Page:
horizontal divider




Bradford Pears


"The best thing you can say about Bradford pears is they make good wine."


The Bradford pear, Pyrus calleryana "Bradford", is an ornamental tree not known for its fruit, which are cherry size at best. It has an upright structure that reaches a height of 30 feet, but it is a short lived tree when compared to the Pyrus pyrifolia, or Asian pear. The Bradford also suffers from a weak branch structure, and the upreaching branches tend to split away from the trunk in advanced years if debris is allowed to accumulate and rot in the joints. The Callery has more open branches and resists this tendency. Be that as it may be, the Bradford is popular in Texas and found throughout the state.

The fruit of the Bradford is cherry size or smaller, hard when greenish-grey and hard when ripe. Its skin tends to discolor slightly and it really is unsuitable for eating. However, it can be used to make a fairly interesting wine. Because of its hardness, it is not juicy and sports an extremely high skin to pulp ratio. I used to chop them, but after a particularly bitter batch I realized I was cutting too many seeds. After that, I simply crushed them enough to break the pulp, froze them for a couple of weeks, defrosted them to release some of the juice, soaked them overnight in just enough water to cover with pectic enzyme added and then finish making the must and let the yeast do what they do best.

BRADFORD PEAR WINE

Wash, destem and lightly crush the pears, leaving peeling and seeds intact. Bag and freeze for at least two weeks but not much longer. Defrost enough to pour into nylon straining bag and then allow to thaw out completely in primary. Add two quarts water, stir in pectic enzyme and leave overnight. Dissolve sugar in remaining water (3 pints) and add lemon juice and yeast nutrient. Add to primary and then add activated wine yeast in a starter solution. Cover primary and squeeze bag 2-3 times daily for 7-10 days until vigorous ferment subsides. Drip-drain bag of pears and discard. Transfer liquid to secondary with a finely crushed and dissolved Campden tablet and attach fermentation trap. Rack after a month and then rack every 2 months until clear and not dropping any more sediment. Bottle when clear. If too dry, stabilize and sweeten to taste. Wait 30 days. If any sign of fermentation, wait for wine to go still and adjust sweetness. Wait additional 30 days, rack and bottle. Taste after 3 months, but allow a 9-12 months for best body and flavor. This wine may be spiced during primary fermentation with two 3-inch cinnamon sticks and 15-20 cloves in a spice bag. These are removed before transfer to secondaryt. The spiced wine is a very nice treat during the Christmas holidays the following year. [Author's own recipe]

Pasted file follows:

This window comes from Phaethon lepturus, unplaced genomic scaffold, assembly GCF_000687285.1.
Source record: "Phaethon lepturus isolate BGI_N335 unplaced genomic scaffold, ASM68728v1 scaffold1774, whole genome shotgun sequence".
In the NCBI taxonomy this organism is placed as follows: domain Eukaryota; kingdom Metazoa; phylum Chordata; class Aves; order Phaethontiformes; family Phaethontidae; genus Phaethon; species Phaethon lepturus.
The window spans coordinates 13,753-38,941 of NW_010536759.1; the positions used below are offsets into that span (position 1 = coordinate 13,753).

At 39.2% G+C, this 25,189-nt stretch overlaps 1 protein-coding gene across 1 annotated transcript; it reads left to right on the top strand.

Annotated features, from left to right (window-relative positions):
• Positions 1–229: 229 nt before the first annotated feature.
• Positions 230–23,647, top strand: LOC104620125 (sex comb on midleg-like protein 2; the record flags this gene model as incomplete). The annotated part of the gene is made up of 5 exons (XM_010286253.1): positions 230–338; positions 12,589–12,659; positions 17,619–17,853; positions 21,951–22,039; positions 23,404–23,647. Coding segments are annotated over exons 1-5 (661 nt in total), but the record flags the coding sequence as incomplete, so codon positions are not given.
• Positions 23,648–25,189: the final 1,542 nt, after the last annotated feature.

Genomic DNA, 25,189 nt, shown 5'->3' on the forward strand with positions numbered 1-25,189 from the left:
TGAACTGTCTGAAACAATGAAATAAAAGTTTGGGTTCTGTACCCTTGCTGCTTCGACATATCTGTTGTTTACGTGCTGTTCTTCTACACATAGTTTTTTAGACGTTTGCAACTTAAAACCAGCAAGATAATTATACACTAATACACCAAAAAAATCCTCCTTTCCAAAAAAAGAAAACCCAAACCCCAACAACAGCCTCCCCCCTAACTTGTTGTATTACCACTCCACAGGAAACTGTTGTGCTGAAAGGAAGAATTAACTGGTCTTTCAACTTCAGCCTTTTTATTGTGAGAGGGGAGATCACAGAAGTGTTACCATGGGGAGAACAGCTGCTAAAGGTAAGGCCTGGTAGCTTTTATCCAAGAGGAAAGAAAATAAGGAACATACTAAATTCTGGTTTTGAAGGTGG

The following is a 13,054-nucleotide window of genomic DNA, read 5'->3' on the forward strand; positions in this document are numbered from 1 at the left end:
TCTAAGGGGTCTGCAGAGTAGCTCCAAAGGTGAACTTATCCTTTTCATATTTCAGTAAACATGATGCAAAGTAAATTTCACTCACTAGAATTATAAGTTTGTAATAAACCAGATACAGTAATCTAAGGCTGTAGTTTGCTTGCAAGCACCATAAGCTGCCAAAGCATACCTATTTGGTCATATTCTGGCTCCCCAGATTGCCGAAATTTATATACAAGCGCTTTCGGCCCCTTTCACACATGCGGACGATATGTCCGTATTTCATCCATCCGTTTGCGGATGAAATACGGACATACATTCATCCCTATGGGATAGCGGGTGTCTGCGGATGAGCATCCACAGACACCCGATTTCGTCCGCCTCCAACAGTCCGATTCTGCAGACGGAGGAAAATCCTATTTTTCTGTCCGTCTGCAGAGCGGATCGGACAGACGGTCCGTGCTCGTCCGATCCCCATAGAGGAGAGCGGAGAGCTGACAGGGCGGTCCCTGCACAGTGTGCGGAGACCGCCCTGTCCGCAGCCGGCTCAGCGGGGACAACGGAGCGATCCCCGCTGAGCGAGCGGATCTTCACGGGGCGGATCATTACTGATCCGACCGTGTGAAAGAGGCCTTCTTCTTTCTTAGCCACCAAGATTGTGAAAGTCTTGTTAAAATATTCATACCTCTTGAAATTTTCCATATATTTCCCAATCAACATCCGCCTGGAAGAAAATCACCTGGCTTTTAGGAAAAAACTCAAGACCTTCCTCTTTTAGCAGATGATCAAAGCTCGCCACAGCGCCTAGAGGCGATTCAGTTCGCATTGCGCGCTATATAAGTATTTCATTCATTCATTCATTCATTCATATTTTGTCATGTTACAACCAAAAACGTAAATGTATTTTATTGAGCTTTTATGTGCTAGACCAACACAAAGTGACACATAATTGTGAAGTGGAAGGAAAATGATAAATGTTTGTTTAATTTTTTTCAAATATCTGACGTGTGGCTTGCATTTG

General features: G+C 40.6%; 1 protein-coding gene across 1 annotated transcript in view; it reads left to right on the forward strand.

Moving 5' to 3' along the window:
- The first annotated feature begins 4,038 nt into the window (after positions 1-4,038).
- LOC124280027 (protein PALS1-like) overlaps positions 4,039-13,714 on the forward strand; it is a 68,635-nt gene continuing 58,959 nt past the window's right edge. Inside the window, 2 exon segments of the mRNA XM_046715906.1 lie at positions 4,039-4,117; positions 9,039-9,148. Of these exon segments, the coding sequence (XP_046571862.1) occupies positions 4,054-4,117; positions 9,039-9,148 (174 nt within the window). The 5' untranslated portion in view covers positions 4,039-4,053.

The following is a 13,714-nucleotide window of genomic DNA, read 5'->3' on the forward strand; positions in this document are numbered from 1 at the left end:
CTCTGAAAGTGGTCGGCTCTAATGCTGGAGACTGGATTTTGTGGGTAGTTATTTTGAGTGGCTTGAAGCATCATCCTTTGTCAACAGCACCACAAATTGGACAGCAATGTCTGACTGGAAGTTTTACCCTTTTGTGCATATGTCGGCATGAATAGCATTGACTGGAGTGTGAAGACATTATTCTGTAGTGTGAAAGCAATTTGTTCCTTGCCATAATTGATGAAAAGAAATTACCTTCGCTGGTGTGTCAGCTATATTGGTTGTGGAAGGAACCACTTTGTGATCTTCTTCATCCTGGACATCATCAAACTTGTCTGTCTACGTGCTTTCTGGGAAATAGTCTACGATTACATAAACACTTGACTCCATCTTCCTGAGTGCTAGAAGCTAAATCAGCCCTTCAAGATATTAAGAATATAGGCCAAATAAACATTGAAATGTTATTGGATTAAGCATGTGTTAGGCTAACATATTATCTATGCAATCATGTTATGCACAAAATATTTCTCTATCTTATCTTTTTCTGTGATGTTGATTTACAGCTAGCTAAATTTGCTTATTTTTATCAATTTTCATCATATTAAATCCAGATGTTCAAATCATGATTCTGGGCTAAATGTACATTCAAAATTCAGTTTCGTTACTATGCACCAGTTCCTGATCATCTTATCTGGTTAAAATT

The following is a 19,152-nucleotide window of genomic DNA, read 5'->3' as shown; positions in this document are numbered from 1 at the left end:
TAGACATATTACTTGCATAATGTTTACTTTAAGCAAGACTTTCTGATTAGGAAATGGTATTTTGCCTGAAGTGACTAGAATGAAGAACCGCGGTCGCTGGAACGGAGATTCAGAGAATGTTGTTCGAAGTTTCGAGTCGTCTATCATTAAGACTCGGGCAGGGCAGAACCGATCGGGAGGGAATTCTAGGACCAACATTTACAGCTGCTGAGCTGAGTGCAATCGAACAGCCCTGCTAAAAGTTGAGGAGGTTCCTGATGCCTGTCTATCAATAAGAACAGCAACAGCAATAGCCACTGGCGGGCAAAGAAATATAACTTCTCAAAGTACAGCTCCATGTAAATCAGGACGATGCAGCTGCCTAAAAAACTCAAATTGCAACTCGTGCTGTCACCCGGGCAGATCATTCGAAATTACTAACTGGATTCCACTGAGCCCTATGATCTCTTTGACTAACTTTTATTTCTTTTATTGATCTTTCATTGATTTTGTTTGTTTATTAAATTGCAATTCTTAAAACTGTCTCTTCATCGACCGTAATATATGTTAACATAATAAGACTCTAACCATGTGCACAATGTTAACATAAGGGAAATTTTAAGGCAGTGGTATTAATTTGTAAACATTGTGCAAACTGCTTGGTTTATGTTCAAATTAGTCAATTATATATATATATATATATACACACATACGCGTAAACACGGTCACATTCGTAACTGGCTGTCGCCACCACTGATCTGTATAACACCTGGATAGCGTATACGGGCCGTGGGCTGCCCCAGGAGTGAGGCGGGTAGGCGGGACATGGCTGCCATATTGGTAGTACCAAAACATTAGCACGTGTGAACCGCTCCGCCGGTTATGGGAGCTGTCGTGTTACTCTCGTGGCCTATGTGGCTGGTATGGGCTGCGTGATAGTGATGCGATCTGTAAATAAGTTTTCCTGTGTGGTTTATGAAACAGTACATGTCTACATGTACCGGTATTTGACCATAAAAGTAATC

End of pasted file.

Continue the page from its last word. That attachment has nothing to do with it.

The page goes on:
Last update was October 22nd, 2007.


If our website has helped you in your wine or mead making endeavors,
and you feel moved to contribute to help offset our expenses, you may...




Home Page Prelude My Approach Getting Started Glossary of Terms Search This Site
The Basic Steps Advanced Winemaking All About Yeast Using Your Hydrometer Winemaker's Library Winemaking Links
Winemaking Recipes Requested Recipes Winemaking in Texas Wines From Edible Plants Native North American Grapes Visitor-Submitted Recipes
Wine Labels Conversions and Equivalents Measuring Additives Winemaking Problems Jack's WineBlog The Author